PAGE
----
5. Les Miles: He is a Michigan man. Stephen Ross is a Michigan man. Miles is a candidate. He's 58 so he's no puppy, but he seems to be hitting his stride in recent years. He's taken Louisiana State to the top of the college football world and might be quite comfortable staying on that plateau. Or he might be convinced to try to climb higher. Miles has some, but not a lot of NFL experience. He coached under Chan Gailey in Dallas and then stayed on when Dave Campo took over in 2000. So he gets the pro aspects of the game. Miles is not a compulsive person. He is very well-balanced. He doesn't work 21 hours a day and sleep on the couch in his office the other three the week before a big game. He has a family and a family life. This can be both a good and bad thing for an NFL coach.
6. Chip Kelly: He is 48 and regarded as one of the most innovative offensive minds in college football today. The Oregan Duck run an offensive play once every 13 seconds. Can you imagine what that would do to NFL defenses? They would go, pardon the pun, daffy. Oregon is on the NCAA's radar for possible violations relative to a recruiting company. It is not considered major stuff so it's doesn't necessarily mean Kelly would want to exit. But I'm putting it out there because one never knows what folks are thinking. The obvious drawback here is Kelly has never coached in the NFL in any capacity. It would be audacious to even interview him. I love audacious.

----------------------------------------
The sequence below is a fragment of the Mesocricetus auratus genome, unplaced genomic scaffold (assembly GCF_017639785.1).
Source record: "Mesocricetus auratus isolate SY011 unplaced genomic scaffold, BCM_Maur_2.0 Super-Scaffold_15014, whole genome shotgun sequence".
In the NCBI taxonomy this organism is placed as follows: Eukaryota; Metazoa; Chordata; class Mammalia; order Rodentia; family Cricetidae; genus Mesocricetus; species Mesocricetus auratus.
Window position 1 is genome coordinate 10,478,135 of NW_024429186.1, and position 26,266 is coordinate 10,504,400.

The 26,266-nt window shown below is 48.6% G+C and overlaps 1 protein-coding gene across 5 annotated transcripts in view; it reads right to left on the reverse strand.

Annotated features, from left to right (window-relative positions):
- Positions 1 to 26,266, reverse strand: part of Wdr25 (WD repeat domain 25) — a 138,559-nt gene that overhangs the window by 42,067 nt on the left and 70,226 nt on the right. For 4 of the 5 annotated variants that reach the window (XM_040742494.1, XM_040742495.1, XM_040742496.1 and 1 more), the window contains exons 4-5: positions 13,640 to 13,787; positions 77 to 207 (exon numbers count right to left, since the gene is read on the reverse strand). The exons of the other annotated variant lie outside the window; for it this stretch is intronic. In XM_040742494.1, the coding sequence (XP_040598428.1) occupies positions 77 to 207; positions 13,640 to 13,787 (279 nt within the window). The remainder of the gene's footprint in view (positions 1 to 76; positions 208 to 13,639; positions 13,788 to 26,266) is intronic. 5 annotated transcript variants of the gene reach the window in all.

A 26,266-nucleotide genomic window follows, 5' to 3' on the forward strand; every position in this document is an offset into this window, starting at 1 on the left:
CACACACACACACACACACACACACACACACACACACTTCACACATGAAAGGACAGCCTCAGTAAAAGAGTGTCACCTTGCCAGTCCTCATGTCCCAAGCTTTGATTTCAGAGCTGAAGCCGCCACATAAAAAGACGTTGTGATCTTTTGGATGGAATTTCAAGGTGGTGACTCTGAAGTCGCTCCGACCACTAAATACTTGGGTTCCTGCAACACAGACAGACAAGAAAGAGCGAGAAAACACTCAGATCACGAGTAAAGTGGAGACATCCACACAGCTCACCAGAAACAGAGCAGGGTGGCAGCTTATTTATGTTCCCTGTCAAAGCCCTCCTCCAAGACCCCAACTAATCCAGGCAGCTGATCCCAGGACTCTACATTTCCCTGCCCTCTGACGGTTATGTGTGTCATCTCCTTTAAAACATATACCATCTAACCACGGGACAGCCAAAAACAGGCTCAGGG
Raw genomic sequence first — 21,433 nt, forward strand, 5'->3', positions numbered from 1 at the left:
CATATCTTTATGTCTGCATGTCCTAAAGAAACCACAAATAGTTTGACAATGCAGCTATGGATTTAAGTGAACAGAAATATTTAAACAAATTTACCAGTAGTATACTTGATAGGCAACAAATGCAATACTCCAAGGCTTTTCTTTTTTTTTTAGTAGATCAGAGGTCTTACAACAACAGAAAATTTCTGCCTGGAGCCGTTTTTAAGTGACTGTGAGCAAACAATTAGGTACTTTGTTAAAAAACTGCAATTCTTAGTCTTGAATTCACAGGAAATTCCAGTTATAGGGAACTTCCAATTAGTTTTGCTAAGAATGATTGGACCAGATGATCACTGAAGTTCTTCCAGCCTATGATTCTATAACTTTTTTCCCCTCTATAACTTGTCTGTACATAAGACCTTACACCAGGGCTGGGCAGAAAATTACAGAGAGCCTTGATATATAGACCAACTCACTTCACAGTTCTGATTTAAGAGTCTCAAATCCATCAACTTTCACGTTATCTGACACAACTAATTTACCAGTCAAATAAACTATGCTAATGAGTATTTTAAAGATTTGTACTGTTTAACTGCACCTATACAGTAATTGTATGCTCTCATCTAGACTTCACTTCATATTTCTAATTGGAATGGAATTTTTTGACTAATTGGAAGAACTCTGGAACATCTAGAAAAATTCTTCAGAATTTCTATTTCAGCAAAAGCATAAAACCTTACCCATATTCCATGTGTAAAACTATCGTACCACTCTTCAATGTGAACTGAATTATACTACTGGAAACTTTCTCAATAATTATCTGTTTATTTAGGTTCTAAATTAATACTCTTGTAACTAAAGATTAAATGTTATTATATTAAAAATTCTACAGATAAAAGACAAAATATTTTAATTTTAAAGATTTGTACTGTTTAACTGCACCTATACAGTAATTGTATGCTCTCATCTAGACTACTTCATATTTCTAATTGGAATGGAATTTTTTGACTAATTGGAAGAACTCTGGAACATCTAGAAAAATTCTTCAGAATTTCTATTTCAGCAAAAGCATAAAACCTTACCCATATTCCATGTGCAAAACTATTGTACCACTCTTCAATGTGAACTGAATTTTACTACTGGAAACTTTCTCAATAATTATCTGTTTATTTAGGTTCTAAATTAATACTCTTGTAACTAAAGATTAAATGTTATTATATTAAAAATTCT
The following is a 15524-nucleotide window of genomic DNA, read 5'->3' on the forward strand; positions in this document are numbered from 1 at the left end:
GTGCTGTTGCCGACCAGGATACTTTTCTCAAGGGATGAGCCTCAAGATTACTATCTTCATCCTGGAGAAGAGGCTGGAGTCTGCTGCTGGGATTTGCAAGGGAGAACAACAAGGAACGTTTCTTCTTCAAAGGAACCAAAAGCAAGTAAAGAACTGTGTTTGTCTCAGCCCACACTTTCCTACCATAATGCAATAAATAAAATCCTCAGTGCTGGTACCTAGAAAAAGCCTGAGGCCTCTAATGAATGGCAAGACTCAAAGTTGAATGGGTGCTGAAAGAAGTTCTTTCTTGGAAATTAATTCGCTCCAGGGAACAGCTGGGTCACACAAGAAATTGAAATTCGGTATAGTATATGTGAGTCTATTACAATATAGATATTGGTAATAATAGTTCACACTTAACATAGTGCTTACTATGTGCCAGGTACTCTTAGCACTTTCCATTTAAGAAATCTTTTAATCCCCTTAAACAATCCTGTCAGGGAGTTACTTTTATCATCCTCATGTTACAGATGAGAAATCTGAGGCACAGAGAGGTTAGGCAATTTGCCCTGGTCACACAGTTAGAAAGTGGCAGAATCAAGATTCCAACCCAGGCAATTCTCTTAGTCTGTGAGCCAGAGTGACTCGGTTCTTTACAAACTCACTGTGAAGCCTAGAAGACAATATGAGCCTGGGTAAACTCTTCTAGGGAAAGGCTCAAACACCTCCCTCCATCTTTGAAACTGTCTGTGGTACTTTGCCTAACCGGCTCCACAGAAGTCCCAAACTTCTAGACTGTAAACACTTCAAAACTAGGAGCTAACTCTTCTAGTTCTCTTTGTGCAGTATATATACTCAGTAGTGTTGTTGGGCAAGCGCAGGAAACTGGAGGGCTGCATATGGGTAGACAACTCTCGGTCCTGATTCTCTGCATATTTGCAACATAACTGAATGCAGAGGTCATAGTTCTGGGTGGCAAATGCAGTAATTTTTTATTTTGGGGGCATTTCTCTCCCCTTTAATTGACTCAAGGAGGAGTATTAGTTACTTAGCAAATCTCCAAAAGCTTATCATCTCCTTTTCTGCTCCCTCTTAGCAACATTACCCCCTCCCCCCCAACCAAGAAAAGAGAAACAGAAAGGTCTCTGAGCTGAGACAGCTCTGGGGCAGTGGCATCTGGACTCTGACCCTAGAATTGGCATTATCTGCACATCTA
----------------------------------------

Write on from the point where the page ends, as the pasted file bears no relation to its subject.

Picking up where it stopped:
7: Rob Chudzinski: He's the offensive coordinator in Carolina. He's been an assistant at the University of Miami, and the offensive coordinator in Cleveland. He also spent time under Norv Turner in San Diego. He will be an NFL head coach some day. And with his fine work in bringing Cam Newton into the NFL game in a relatively short span of time, I would not be surprised if he gets interviews after this season. But are the Dolphins willing to turn over the keys of their franchise to a man with zero head coach experience? I think that's a long shot. Chud, 43, wouldn't be the sexiest hire and wouldn't sell tickets. But he would be interesting.